Blogging for the arts

Dateline: Mon 11 Aug 2008

Lisa Sirkin of Gracie Communications was so distressed about the proposal to eliminate arts from the Indianapolis city budget that she decided "to get outside of my comfort zone" and create a blog opposing the idea, "Save Indy Arts".

As of Sunday, she said, she had received 1,200 comments -- that's a lot of traffic.

"The blog is growing bigger than I expected," she said Sunday. "Many of the posters have passionate, thoughtful comments about how the arts have affected them personally or their experience with the arts programs that are funded through the city funding. Several have made suggestions about how to close the budget gap or find alternate funding options."

For numbers crunchers, the city budget is about $1.1 billion; the arts are allocated a miserly $1.5 million, about 0.1 percent of the overall spending. As Sirkin says on her blog, "City funding (for arts) is largely symbolic."

Historically, Indy has never spent much on the arts compared to other cities; it was only under Mayor Bart Peterson's administration that the Democrat gave arts their due. Now, Republican Mayor Greg Ballard and the City-County Council are struggling with huge debt. While the arts are set to take a hit, even more dire is the cut proposed for the city's parks: $2.3 million, or 13 percent, from its $17 mil budget, according to the Indianapolis Business Journal.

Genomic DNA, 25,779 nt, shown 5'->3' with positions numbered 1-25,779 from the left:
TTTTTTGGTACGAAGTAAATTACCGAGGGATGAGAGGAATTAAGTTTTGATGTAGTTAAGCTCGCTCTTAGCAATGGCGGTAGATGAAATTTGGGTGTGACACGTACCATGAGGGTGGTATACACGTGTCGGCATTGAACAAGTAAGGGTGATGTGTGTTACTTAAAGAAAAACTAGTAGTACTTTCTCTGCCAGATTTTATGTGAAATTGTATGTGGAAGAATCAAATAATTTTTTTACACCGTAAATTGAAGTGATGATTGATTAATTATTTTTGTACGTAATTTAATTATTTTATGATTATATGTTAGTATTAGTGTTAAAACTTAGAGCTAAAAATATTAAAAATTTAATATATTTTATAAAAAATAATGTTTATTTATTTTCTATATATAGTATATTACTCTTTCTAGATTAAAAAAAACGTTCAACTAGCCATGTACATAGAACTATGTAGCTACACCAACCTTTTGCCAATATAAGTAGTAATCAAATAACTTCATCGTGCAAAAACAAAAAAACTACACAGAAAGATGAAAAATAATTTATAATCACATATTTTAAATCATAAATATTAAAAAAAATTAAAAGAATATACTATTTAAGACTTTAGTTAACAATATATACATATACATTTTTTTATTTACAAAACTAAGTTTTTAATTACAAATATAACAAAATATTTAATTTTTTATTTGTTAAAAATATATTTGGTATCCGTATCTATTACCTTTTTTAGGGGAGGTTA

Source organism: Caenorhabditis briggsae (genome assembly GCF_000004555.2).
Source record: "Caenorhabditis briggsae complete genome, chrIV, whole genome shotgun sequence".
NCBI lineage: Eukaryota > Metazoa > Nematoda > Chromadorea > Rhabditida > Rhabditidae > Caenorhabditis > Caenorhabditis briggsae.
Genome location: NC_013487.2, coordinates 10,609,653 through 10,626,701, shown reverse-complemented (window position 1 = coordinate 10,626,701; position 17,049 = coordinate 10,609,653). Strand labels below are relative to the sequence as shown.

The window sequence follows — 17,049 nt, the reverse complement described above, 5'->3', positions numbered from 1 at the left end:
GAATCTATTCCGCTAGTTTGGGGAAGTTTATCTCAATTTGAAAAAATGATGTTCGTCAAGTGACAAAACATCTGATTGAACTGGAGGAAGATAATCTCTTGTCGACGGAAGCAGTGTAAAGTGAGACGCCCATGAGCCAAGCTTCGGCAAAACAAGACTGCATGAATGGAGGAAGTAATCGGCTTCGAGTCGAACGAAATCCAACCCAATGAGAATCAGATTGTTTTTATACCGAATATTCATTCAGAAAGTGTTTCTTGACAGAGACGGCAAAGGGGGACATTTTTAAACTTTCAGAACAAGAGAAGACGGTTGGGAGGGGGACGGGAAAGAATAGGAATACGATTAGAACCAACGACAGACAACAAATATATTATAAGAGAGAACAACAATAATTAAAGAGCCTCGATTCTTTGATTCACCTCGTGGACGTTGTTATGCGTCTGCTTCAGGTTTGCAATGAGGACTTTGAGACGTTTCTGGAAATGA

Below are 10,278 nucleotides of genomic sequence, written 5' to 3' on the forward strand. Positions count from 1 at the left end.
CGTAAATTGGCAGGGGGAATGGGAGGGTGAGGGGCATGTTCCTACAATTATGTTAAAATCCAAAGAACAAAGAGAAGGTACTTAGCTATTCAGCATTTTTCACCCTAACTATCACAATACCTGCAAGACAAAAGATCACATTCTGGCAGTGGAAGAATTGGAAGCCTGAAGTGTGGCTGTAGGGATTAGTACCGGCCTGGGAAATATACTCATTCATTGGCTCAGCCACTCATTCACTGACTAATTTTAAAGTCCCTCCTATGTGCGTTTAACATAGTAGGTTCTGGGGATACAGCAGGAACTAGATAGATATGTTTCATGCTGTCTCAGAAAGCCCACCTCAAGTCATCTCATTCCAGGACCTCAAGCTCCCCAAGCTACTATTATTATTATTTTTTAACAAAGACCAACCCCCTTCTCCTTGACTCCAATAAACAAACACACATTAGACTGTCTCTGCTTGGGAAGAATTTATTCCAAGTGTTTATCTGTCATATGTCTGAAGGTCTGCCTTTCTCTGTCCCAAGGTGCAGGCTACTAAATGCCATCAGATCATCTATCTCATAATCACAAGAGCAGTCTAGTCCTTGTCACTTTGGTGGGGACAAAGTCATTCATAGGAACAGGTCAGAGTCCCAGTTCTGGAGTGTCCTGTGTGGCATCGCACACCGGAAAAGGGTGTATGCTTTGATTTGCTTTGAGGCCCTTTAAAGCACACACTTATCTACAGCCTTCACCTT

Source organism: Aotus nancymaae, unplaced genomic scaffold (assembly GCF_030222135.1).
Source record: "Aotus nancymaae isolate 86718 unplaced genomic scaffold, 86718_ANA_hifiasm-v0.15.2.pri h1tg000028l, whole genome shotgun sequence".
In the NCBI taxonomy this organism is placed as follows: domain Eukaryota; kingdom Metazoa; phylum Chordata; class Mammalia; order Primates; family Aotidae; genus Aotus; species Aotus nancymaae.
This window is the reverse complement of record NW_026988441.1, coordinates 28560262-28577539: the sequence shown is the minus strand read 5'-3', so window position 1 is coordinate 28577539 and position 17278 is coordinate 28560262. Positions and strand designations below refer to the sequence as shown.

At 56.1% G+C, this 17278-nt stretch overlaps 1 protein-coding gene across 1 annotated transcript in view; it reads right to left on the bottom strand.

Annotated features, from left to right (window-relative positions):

The IBJ, in an editorial, writes, "In the short run, we can't argue with such cuts if they mean more money for filling potholes and keeping pedestrian crossing signals in working order, functions of government that seem to be suffering now. And we don't disagree with making law enforcement a top priority. When lives are at stake, city government must revert to its most important role: keeping the public safe. "

However, the IBJ also notes -- as do readers of Lisa's blog -- that the arts do contribute to public safety; poor children are often the beneficiaries of programs supported by the Indianapolis Arts Council. Sometimes those "leisure activities" can steer kids away from gangs and street life, adds IBJ.

Also, the IBJ notes that other cities do a much better job of funding the arts. (Columbus, Ohio, spent $4 million last year funding arts programs).

We can't undo the past. Money spent on Lucas Oil Stadium and the library, for example, is exactly that: money gone. But if nothing else, this crunch in the city budget -- which is a crisis for the arts -- should encourage all of us to, again, look at our priorities.

We'll all be watching to see what the City-County Council does. In addition, please check out Lisa's blog and add your thoughts. And in the interest of fair play, she suggests readers look at Hoosiers for Fair Taxation and other like-minded blogs to get the other side of the story.

Also, read Brendan O'Shaughnessy's story in the Star today for the latest:


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